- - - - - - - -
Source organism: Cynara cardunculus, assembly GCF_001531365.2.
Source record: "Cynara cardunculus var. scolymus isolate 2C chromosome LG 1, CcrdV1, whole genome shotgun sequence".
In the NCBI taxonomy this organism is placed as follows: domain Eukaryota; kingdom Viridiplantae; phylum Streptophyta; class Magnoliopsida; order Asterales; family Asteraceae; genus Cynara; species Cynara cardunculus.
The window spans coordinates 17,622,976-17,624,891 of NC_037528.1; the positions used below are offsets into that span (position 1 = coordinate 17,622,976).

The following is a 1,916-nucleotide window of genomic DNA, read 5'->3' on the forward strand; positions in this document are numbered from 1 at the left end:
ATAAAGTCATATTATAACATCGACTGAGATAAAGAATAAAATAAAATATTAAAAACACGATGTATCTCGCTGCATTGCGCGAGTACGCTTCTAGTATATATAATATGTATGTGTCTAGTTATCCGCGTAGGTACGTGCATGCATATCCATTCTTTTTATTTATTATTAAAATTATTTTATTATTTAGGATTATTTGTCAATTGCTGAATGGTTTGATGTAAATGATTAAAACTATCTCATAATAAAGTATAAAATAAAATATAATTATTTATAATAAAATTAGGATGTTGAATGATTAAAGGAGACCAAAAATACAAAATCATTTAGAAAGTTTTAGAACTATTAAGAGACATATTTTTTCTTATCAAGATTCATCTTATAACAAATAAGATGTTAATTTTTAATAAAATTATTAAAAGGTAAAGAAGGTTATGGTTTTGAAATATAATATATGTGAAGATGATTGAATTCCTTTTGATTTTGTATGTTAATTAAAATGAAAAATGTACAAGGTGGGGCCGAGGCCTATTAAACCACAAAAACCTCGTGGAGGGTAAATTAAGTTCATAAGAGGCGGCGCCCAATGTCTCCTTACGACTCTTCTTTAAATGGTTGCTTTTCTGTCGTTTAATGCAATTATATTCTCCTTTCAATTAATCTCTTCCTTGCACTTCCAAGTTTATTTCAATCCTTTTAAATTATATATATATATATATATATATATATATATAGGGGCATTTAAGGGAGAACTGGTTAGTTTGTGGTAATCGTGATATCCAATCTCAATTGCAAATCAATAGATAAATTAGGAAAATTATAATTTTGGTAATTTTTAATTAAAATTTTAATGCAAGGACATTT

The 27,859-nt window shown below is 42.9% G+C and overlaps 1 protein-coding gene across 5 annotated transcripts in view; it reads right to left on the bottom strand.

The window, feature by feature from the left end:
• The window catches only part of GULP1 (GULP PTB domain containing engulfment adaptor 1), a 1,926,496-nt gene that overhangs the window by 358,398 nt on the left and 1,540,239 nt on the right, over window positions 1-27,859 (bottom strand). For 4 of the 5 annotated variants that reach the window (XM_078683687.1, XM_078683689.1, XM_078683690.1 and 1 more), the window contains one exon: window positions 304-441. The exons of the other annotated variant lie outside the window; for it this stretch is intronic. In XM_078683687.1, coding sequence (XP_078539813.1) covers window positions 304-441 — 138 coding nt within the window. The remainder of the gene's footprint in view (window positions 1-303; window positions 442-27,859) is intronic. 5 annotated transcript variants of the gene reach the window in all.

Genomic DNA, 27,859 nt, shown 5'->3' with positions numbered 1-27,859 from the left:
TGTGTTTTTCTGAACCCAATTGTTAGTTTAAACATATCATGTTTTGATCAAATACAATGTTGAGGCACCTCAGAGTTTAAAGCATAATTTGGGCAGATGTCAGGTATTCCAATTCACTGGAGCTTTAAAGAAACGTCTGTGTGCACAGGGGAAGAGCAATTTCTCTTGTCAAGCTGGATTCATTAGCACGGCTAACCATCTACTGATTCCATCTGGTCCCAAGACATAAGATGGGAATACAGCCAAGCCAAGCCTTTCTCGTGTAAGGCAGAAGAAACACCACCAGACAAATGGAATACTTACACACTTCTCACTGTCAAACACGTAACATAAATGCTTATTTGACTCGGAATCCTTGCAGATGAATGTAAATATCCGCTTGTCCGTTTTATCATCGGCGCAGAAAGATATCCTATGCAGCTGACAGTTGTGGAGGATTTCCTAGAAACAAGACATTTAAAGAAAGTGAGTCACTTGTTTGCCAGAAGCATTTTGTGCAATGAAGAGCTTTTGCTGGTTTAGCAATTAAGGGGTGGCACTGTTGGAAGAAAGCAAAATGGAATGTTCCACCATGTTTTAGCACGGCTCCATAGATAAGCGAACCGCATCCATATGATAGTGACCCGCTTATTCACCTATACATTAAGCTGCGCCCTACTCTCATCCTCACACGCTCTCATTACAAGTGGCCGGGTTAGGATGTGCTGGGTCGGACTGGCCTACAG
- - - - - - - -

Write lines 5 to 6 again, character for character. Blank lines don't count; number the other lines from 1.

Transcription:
The following is a 1,916-nucleotide window of genomic DNA, read 5'->3' on the forward strand; positions in this document are numbered from 1 at the left end:
ATAAAGTCATATTATAACATCGACTGAGATAAAGAATAAAATAAAATATTAAAAACACGATGTATCTCGCTGCATTGCGCGAGTACGCTTCTAGTATATATAATATGTATGTGTCTAGTTATCCGCGTAGGTACGTGCATGCATATCCATTCTTTTTATTTATTATTAAAATTATTTTATTATTTAGGATTATTTGTCAATTGCTGAATGGTTTGATGTAAATGATTAAAACTATCTCATAATAAAGTATAAAATAAAATATAATTATTTATAATAAAATTAGGATGTTGAATGATTAAAGGAGACCAAAAATACAAAATCATTTAGAAAGTTTTAGAACTATTAAGAGACATATTTTTTCTTATCAAGATTCATCTTATAACAAATAAGATGTTAATTTTTAATAAAATTATTAAAAGGTAAAGAAGGTTATGGTTTTGAAATATAATATATGTGAAGATGATTGAATTCCTTTTGATTTTGTATGTTAATTAAAATGAAAAATGTACAAGGTGGGGCCGAGGCCTATTAAACCACAAAAACCTCGTGGAGGGTAAATTAAGTTCATAAGAGGCGGCGCCCAATGTCTCCTTACGACTCTTCTTTAAATGGTTGCTTTTCTGTCGTTTAATGCAATTATATTCTCCTTTCAATTAATCTCTTCCTTGCACTTCCAAGTTTATTTCAATCCTTTTAAATTATATATATATATATATATATATATATATATAGGGGCATTTAAGGGAGAACTGGTTAGTTTGTGGTAATCGTGATATCCAATCTCAATTGCAAATCAATAGATAAATTAGGAAAATTATAATTTTGGTAATTTTTAATTAAAATTTTAATGCAAGGACATTT